Re-organisations of districts and ethnicity


We are afraid turbulent days are ahead. Not that these days are peaceful by any yardstick. In fact, a host of public issues have been stressing the public psyche to the limits for a prolonged period. The demand for enactment of a constitutional safeguard for protection of indigenous peoples of the land and the vehement voices of opposition has been literally tearing apart the social fabric of Manipur. Amidst the cauldron of pro-ILPS and anti-ILPS campaigners, there is a growing voice for enlistment of Meiteis in the Scheduled Tribe category under the Constitution of India. Again, a large section of the Meiteis has openly voiced their objection to the campaign for ST status. Even though all the arguments and counter arguments seem logical enough, consensus is missing in all these civil movements. What is even more intriguing is the total absence of any attempt towards negotiation and reconciliation. The demand for upgrading Sadar Hills to the status of a full-fledged district is a very old one. But the issue is becoming more and more complicated with each passing year. Apart from Sadar Hills, there are other similar demands viz; Jiribam, Tengnoupal and Tongjei Maril. The demand for upgrading Jiribam sub-division into a full-fledged district was always running parallel with that of Sadar Hills. There is no harm in granting district status to both Sadar Hills and Jiribam. Then what is taking the Government so long in fulfilling the cherished dreams of the people of Sadar Hills and Jiribam? Just like in the present case of ILPS, the State Government found its hands tied on the issues of Sadar Hills and Jiribam on account of vehement oppositions from opposite camps. Ostensibly, there are always opposite camps when it comes to any public issue in Manipur.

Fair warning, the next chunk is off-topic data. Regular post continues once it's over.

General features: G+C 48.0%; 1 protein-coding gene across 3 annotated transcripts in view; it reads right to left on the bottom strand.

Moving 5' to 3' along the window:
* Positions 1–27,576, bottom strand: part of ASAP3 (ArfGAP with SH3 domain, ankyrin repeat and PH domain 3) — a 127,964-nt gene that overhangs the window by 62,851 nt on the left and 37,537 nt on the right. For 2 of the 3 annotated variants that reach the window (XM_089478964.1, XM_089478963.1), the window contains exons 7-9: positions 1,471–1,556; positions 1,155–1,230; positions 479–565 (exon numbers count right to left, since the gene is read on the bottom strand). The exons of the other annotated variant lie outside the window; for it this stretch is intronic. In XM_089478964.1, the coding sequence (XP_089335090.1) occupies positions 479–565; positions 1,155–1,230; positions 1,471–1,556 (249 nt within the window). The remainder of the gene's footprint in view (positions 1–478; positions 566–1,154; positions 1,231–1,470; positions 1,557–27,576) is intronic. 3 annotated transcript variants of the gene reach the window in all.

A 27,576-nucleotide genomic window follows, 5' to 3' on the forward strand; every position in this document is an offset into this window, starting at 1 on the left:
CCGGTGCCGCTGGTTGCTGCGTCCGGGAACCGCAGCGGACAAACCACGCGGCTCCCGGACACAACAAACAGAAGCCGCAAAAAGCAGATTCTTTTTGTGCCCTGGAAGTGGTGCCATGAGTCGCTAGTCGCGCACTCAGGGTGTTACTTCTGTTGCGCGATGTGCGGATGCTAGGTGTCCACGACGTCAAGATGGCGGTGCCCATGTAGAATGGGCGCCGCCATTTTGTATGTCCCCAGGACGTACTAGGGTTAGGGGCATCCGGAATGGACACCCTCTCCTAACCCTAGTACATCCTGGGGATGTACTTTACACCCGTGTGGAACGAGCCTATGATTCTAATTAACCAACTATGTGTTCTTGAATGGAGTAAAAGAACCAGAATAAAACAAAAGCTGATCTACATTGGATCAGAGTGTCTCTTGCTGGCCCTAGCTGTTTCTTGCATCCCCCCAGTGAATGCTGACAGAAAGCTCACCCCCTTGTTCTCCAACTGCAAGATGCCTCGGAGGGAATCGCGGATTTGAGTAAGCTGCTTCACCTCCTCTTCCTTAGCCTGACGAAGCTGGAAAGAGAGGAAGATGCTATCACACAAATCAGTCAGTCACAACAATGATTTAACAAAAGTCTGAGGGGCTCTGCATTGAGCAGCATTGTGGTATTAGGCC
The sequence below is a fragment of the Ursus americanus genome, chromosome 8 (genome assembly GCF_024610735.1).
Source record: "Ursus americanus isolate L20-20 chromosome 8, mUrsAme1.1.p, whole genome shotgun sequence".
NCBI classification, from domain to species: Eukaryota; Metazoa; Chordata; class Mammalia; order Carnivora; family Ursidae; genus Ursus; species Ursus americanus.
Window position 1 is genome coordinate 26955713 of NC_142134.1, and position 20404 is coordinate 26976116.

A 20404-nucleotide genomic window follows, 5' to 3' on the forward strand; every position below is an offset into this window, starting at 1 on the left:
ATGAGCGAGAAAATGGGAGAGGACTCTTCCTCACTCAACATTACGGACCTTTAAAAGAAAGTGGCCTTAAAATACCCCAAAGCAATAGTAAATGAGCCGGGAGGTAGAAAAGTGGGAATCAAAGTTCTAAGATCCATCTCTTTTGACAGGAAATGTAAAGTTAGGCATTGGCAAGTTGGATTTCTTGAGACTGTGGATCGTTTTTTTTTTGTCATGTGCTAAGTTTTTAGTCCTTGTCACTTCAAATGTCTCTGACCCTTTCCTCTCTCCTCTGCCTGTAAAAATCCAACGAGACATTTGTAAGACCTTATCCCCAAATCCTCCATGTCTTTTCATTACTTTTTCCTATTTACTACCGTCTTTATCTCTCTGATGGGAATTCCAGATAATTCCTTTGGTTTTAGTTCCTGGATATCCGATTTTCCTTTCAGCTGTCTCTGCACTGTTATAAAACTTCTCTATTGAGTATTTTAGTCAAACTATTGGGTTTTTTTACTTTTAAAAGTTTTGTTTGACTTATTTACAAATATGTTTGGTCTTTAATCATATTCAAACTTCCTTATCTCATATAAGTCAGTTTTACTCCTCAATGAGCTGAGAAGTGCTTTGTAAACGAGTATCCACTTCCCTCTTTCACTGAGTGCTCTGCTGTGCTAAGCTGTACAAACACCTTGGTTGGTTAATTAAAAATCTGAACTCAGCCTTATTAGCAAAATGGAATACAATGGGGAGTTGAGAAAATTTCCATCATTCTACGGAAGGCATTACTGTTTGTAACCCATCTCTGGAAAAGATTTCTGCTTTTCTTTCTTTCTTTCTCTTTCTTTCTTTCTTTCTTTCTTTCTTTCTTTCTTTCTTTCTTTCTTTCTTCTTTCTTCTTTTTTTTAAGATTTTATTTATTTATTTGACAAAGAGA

Now several Thadou civil organisations have served an ultimatum to the State Government demanding conversion of Sadar Hills into a full-fledged district by the first week of July. Only time can tell how the Government would respond to the renewed demand. We think there will be no problem in granting district status of Sadar Hills, and for that matter Jiribam, if only there are no voices of opposition. These voices of opposition will grow louder and more vehement when it comes to demarcation of district boundaries as informed by past experiences. The demand for new districts whether it is the Sadar Hills or Jiribam or Tengnoupal as well as all the voices of opposition are influenced by ethnic politics to some extent, if not totally. Nevertheless, all these are not either fully devoid of rationale or political wisdom. If the demand for creation of new districts is for administrative convenience and public welfare, then why there are voices of opposition? There should not be any objection. Unfortunately, there were voices of opposition and it reflected politics of ethno-exclusivity. The present day conflict, confrontation and contest over land as witnessed in Manipur and elsewhere in the so-called North East India can be traced back to the colonial system of administration under which the plains and hills were administered separately. The legacy of this dual system of administration goes on in the post-independent era and India did little to amend the flawed system. The faith accompli committed by the British imperialist and inherited by independent India is now haunting the collective psyche of Manipuri people who believe in pluralism. Regarding creation and re-organisation of districts, we are of the firm opinion that it should be done based on geographical features and contiguity, not on ethnic lines.


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